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The Power Of Language When Describing People and Their Bodies

Stigmatising language around body weight is one way in which weight stigma shows up in the world. In schools, during interactions with medical and health professionals, at family gatherings and when we are consuming media, to name a few.

Labels such as obese, morbidly obese[1] and weight problem[2] are frequently raised in both research and community circles as phrases that are highly stigmatising and feel like blame statements.[1] There are legitimate reasons for this. Research has shown us that doctors and other health professionals often associate ‘obesity’ with personal attributes such as poor hygiene, reduced will power, dishonesty and reduced intelligence.[3]

Why does the experience of stigma matter? Weight stigma is not just a feeling that exists in isolation. It has real and damaging consequences that can impact one’s experience and access to health.

The literature and experiences of individuals tells us that being a recipient of weight stigma can lead to:

  • Disordered eating behaviours[4]
  • Psychological distress, including Anxiety and Depression[4]
  • Reduced engagement with medical services and health care providers[4]
  • Social isolation
  • Avoidance of physical activity[4]
  • Reduced participation in education amongst children[2]
  • Increased mortality risk (early death)[5]

Hold on…aren’t these the sorts of health and wellbeing concerns we want to help liberate individuals from?

By pathologising certain body sizes using stigmatising labels, we are making a lot of assumptions. We are assuming disease where disease may not be present. We are assuming that certain bodies are a problem, often without regard for physical, mental and emotional markers of health. We are assuming that body diversity is not acceptable. We are assuming that living in a larger body is a barrier to enjoying health and longevity when we know that this is largely determined by practicing healthy habits, independent of body weight[6].

This of course can be incredibly hurtful and can understandably bring up feelings of anger. It can also lead to what is known as internalised weight stigma, the process of absorbing and believing negative medical and cultural stereotypes associated with labels such as ‘obesity’ and believing those stereotypes to be true of oneself[4].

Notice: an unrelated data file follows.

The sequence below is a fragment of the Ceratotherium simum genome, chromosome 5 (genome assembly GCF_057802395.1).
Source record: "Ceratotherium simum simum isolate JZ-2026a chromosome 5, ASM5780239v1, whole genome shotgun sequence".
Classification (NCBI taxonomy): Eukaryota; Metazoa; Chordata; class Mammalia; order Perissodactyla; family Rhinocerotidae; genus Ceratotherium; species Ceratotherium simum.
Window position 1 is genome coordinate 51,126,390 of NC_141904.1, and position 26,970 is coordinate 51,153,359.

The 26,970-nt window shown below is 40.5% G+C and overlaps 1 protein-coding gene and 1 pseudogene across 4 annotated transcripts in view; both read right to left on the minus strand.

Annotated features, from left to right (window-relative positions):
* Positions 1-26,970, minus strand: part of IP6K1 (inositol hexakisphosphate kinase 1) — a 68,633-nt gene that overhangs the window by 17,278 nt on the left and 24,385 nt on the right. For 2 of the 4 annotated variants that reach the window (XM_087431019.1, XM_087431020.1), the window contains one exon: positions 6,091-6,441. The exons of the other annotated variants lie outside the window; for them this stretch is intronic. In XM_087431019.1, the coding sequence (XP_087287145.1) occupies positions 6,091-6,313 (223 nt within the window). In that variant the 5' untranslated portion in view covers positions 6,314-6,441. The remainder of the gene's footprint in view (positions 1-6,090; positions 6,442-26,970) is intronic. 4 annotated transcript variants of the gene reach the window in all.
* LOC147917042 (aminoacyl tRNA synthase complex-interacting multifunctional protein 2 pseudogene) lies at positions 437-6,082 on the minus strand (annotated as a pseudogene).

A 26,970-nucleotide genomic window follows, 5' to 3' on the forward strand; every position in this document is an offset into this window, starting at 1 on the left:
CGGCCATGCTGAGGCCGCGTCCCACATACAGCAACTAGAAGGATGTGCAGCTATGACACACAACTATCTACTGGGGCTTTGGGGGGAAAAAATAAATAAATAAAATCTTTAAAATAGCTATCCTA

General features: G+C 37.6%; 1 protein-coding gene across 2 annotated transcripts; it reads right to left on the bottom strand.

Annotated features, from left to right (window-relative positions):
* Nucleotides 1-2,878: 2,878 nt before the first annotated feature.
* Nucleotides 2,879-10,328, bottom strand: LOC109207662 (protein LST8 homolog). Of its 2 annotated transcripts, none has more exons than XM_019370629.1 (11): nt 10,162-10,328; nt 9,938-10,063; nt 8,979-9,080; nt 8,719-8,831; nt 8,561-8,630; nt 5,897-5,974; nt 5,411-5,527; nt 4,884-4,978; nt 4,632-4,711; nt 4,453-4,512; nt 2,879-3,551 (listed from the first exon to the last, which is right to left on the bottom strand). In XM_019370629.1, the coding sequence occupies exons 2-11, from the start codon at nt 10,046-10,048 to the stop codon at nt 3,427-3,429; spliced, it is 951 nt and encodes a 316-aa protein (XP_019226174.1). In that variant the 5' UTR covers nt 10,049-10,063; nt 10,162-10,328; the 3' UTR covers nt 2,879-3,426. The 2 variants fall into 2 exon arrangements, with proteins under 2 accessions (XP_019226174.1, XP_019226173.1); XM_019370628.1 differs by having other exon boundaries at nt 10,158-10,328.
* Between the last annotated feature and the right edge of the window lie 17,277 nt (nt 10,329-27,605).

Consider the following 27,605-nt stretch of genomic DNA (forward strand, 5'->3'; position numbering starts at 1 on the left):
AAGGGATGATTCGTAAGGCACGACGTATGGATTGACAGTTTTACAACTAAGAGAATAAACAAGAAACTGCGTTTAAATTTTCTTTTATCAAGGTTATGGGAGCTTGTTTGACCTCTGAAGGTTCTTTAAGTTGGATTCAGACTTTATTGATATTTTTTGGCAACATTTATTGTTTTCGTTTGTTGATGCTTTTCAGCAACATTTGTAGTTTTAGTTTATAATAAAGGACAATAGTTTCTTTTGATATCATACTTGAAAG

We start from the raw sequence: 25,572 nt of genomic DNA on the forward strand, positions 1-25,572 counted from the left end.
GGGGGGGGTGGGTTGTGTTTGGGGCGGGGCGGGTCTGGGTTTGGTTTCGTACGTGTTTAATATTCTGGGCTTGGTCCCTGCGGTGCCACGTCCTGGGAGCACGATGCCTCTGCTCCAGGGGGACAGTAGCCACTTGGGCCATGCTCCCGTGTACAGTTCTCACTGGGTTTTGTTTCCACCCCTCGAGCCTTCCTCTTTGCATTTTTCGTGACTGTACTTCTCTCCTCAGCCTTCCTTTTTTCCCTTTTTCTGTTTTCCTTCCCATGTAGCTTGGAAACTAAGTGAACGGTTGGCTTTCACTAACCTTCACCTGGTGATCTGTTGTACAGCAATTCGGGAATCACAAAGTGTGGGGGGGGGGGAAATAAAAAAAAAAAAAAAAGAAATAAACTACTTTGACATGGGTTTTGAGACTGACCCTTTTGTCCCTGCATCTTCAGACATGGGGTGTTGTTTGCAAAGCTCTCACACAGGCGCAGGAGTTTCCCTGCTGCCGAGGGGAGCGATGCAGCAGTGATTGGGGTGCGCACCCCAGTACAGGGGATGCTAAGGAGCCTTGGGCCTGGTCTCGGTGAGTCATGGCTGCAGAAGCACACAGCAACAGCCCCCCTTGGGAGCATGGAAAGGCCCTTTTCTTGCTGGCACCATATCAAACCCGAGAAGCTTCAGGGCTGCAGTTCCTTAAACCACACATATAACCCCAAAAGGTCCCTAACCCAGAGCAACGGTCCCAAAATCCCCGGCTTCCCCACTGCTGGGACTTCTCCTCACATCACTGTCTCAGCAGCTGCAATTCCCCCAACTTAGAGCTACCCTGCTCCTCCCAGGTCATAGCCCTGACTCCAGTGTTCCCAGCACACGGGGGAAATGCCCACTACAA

So how can we step away from contributing to such suffering?

The research suggests descriptors such as weight, higher BMI and fat have been observed to be received as more neutral and less stigmatising in the research. [1][7] However, we should always consider the individual in front of us when we are in a position where we may be asked to describe their body. We need to be considerate of the lived experience and preferences of the individual and appreciate the reasons for which they may find certain weight/shape-related labels stigmatising.

At the end of the day this conversation is ultimately about respect. Individuals in all bodies deserve the right to be described using language that does not feel like it is loaded with a host of assumptions and judgements.

Although this will certainly not eliminate weight stigma, being mindful and reflective about the language we use and share is an important step forward.


[1] Puhl R, Peterson JL, Luedicke J. Motivating or stigmatizing? Public perceptions of weight-related language used by health providers. International journal of obesity. 2013 Apr;37(4):612.

[2] Pont SJ, Puhl R, Cook SR, Slusser W. Stigma experienced by children and adolescents with obesity. Pediatrics. 2017 Dec 1;140(6):e20173034

[3] Puhl RM, Heuer CA. The stigma of Obesity: A Review and Update, Obesity. Rudd Center for Food Policy and Obesity, Yale University. 2009.

[4] World Health Organization. Weight bias and obesity stigma: considerations for the WHO European Region.

[5] Sutin AR, Stephan Y, Terracciano A. Weight discrimination and risk of mortality. Psychological Science. 2015 Nov;26(11):1803-11.

[6] Matheson EM, King DE, Everett CJ. Healthy lifestyle habits and mortality in overweight and obese individuals. The Journal of the American Board of Family Medicine. 2012 Jan 1;25(1):9-15.

[7] Thomas SL, Hyde J, Karunaratne A, Herbert D, Komesaroff PA. Being ‘fat’in today’s world: a qualitative study of the lived experiences of people with obesity in Australia. Health expectations. 2008 Dec;11(4):321-30.

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Mali Unahi - Dietitian